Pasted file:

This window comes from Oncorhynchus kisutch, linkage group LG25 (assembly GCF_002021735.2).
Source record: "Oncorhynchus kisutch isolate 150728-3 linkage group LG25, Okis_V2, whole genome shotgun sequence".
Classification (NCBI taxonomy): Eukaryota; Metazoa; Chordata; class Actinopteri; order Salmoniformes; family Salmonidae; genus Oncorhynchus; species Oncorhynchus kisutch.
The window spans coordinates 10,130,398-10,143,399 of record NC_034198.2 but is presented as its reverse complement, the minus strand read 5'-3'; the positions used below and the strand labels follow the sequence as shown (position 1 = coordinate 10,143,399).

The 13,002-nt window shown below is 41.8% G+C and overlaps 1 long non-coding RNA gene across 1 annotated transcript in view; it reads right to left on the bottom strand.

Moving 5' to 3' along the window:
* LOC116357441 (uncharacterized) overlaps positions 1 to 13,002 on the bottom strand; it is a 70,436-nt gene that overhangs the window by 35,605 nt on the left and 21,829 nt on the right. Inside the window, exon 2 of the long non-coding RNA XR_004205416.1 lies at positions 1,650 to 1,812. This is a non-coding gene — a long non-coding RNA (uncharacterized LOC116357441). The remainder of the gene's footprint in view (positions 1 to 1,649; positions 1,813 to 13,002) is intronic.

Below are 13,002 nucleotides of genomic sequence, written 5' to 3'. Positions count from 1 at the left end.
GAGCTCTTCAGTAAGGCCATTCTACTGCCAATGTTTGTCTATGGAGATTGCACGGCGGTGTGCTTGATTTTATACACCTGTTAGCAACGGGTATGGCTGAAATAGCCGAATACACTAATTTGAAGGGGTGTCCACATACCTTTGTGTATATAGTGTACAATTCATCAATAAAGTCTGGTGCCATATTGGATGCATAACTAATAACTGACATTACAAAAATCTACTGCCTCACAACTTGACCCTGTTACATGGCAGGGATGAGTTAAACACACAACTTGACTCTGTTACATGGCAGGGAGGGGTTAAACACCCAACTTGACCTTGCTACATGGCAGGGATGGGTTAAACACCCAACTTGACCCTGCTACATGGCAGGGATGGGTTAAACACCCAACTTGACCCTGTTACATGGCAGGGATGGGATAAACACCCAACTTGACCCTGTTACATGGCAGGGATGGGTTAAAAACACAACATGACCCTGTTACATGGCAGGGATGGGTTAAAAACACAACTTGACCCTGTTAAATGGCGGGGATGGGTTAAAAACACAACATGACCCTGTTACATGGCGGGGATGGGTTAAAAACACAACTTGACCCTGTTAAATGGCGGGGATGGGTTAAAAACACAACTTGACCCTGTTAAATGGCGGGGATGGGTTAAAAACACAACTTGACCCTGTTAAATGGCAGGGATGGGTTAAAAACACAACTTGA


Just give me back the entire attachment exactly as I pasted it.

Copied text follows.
This window comes from Oncorhynchus kisutch, linkage group LG25 (assembly GCF_002021735.2).
Source record: "Oncorhynchus kisutch isolate 150728-3 linkage group LG25, Okis_V2, whole genome shotgun sequence".
Classification (NCBI taxonomy): Eukaryota; Metazoa; Chordata; class Actinopteri; order Salmoniformes; family Salmonidae; genus Oncorhynchus; species Oncorhynchus kisutch.
The window spans coordinates 10,130,398-10,143,399 of record NC_034198.2 but is presented as its reverse complement, the minus strand read 5'-3'; the positions used below and the strand labels follow the sequence as shown (position 1 = coordinate 10,143,399).

The 13,002-nt window shown below is 41.8% G+C and overlaps 1 long non-coding RNA gene across 1 annotated transcript in view; it reads right to left on the bottom strand.

Moving 5' to 3' along the window:
* LOC116357441 (uncharacterized) overlaps positions 1 to 13,002 on the bottom strand; it is a 70,436-nt gene that overhangs the window by 35,605 nt on the left and 21,829 nt on the right. Inside the window, exon 2 of the long non-coding RNA XR_004205416.1 lies at positions 1,650 to 1,812. This is a non-coding gene — a long non-coding RNA (uncharacterized LOC116357441). The remainder of the gene's footprint in view (positions 1 to 1,649; positions 1,813 to 13,002) is intronic.

Below are 13,002 nucleotides of genomic sequence, written 5' to 3'. Positions count from 1 at the left end.
GAGCTCTTCAGTAAGGCCATTCTACTGCCAATGTTTGTCTATGGAGATTGCACGGCGGTGTGCTTGATTTTATACACCTGTTAGCAACGGGTATGGCTGAAATAGCCGAATACACTAATTTGAAGGGGTGTCCACATACCTTTGTGTATATAGTGTACAATTCATCAATAAAGTCTGGTGCCATATTGGATGCATAACTAATAACTGACATTACAAAAATCTACTGCCTCACAACTTGACCCTGTTACATGGCAGGGATGAGTTAAACACACAACTTGACTCTGTTACATGGCAGGGAGGGGTTAAACACCCAACTTGACCTTGCTACATGGCAGGGATGGGTTAAACACCCAACTTGACCCTGCTACATGGCAGGGATGGGTTAAACACCCAACTTGACCCTGTTACATGGCAGGGATGGGATAAACACCCAACTTGACCCTGTTACATGGCAGGGATGGGTTAAAAACACAACATGACCCTGTTACATGGCAGGGATGGGTTAAAAACACAACTTGACCCTGTTAAATGGCGGGGATGGGTTAAAAACACAACATGACCCTGTTACATGGCGGGGATGGGTTAAAAACACAACTTGACCCTGTTAAATGGCGGGGATGGGTTAAAAACACAACTTGACCCTGTTAAATGGCGGGGATGGGTTAAAAACACAACTTGACCCTGTTAAATGGCAGGGATGGGTTAAAAACACAACTTGA